Going by strict norms there should have been a public hearing before mining activities are carried out. The public should have made an informed decision after understanding the environmental costs and the benefits and after deliberating if the environmental costs are reversible. People are supposed to know the consequences of unrelenting mining for decades. Within the United Nations, the section that looks at sustainable livelihoods of indigenous people; their land rights and common property resources such as water, forests, land and natural resources has coined the phrase, Free Prior Informed Consent (FPIC). This means that the community must have adequate understanding of the consequences of mining in their lands and only then would they give their free, prior, informed consent.  But the irony is that companies do deals with the affluent and the pliable from the community and with the heads of traditional institutions (Dorbar Shnong) (Sirdarship) who sign away the rights of the people.

When an exporter, B Lyngdoh was asked how long he would continue with this limestone mining considering he and others are bringing down whole mountains in a short time, the answer was, “We can mine limestone for at least a hundred years.” This man is evidently not thinking about a future beyond one hundred years. For all he cares, his grandchildren and great-grandchildren could inherit a barren landscape that will no longer be productive. By then the water systems would have dried up.  This same exporter is pleading that the BSF should clear up the trucks faster so that instead of 300 trucks a day, the exporters could send across at least 500 truckloads of limestone daily. When asked if all the limestone goes to feed the cement companies in Bangladesh, Lyngdoh said the low grade limestone is used by the people of Bangladesh as boulders and for constructing houses. I never heard of anyone being able to afford to use limestone for building construction.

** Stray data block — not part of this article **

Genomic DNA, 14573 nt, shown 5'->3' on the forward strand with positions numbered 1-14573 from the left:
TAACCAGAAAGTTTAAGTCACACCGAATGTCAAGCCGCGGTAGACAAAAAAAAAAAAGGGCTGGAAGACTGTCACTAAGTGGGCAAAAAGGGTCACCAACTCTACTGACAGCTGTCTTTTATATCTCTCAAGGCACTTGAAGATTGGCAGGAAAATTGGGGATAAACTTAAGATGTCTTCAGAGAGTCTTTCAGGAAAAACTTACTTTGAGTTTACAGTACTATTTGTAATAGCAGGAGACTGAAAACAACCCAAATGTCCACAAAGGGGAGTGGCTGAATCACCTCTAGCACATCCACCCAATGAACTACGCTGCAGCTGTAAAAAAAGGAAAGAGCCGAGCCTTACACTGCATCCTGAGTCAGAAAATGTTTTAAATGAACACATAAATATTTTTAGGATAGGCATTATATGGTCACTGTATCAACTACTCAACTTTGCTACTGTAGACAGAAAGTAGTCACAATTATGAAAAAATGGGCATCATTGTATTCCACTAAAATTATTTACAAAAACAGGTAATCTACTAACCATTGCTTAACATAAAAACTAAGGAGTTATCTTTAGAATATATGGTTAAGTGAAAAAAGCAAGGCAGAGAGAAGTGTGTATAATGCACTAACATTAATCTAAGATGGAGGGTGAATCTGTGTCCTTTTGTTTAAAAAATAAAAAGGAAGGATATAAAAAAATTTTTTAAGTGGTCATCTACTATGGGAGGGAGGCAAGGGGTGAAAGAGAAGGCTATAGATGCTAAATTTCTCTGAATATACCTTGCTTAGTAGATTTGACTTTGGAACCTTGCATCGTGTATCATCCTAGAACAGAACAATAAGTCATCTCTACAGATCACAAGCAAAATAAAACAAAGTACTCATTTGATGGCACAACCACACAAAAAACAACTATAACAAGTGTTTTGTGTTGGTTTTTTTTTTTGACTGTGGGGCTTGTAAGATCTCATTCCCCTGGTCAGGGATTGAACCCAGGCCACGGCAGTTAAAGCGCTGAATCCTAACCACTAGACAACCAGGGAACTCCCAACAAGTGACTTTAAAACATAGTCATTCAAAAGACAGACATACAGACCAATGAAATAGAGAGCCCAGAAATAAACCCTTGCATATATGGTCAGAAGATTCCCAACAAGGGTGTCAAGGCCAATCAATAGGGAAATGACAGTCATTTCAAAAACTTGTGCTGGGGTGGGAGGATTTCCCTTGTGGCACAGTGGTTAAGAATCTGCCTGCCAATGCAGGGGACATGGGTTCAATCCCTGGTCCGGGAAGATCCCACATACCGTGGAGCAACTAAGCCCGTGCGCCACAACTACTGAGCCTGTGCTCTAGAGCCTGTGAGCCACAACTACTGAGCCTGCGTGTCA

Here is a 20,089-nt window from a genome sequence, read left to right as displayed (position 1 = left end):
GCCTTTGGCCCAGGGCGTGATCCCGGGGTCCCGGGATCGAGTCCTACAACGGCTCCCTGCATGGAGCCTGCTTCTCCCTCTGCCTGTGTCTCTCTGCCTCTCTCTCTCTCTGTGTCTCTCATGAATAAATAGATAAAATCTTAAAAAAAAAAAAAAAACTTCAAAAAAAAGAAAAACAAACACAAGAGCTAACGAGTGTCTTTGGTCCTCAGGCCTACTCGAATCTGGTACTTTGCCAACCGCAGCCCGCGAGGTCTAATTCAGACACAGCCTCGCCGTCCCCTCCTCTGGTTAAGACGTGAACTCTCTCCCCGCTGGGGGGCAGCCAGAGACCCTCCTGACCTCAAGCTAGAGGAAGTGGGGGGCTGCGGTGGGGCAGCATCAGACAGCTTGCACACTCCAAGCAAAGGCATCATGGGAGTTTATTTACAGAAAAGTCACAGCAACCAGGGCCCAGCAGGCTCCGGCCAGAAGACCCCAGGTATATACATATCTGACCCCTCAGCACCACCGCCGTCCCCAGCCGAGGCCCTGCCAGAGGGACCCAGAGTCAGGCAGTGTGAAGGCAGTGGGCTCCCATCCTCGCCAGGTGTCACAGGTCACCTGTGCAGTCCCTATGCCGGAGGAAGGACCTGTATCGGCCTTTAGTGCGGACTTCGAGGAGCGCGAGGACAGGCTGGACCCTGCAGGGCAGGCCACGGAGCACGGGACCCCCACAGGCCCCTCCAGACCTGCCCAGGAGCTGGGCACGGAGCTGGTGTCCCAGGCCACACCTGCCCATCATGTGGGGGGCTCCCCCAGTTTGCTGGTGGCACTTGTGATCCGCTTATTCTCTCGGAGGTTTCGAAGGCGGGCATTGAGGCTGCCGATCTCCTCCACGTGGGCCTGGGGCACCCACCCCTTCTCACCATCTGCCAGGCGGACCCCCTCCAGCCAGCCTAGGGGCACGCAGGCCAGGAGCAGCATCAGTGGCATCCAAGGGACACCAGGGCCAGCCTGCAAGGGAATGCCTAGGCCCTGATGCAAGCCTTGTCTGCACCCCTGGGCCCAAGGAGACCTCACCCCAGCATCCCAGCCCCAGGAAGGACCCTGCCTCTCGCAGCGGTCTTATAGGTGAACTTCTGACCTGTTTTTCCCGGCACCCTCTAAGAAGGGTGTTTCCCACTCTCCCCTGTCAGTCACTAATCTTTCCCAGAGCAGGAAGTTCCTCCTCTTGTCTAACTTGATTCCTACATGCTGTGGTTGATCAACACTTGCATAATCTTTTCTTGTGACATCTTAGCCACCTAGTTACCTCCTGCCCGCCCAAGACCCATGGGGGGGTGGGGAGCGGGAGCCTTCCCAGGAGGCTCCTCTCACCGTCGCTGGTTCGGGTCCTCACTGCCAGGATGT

The irony of the situation is that Environmental Impact Assessment (EIA) studies commissioned by the Government are carried out by consultants employed by the companies and paid by them. Why would those consultants give an adverse comment?

Chief Minister Conrad Sangma, on Thursday spoke of the impact of climate change on Agriculture. His sister Agatha Sangma is an environmentalist and would know the consequences of incessant and unregulated mining. Will they care to commission an independent study to assess the impact of limestone mining in Shella, Bholaganj, Nongtrai etc and now in the Nongtalang areas and inform us what cost we will collectively have to pay in the long run? Of course as Dr Manmohan Singh famously said, “In the long run we will all be dead,” but how shall we die is the question. Will it be because of a natural calamity caused by a holocaust of unimaginable proportions because of the greed of a few?

What is the role of the larger members of the community who don’t benefit from this extractive mining? Should they not have a voice? Are they not stakeholders of nature? Who took away their lands from them? Who decided to allow mining of natural resources without a care for the future? How much is ploughed back into reclaiming the bald hills?

Most of us are appalled by the eagerness of the MDA Government to lift the ban on coal mining. Is this the only reason why the present set of legislators were elected? If so, Meghalaya is in serious trouble for then we are being ruled by mercenaries with no concern for the future and certainly no love for the environment which is sustaining our lives here on this earth.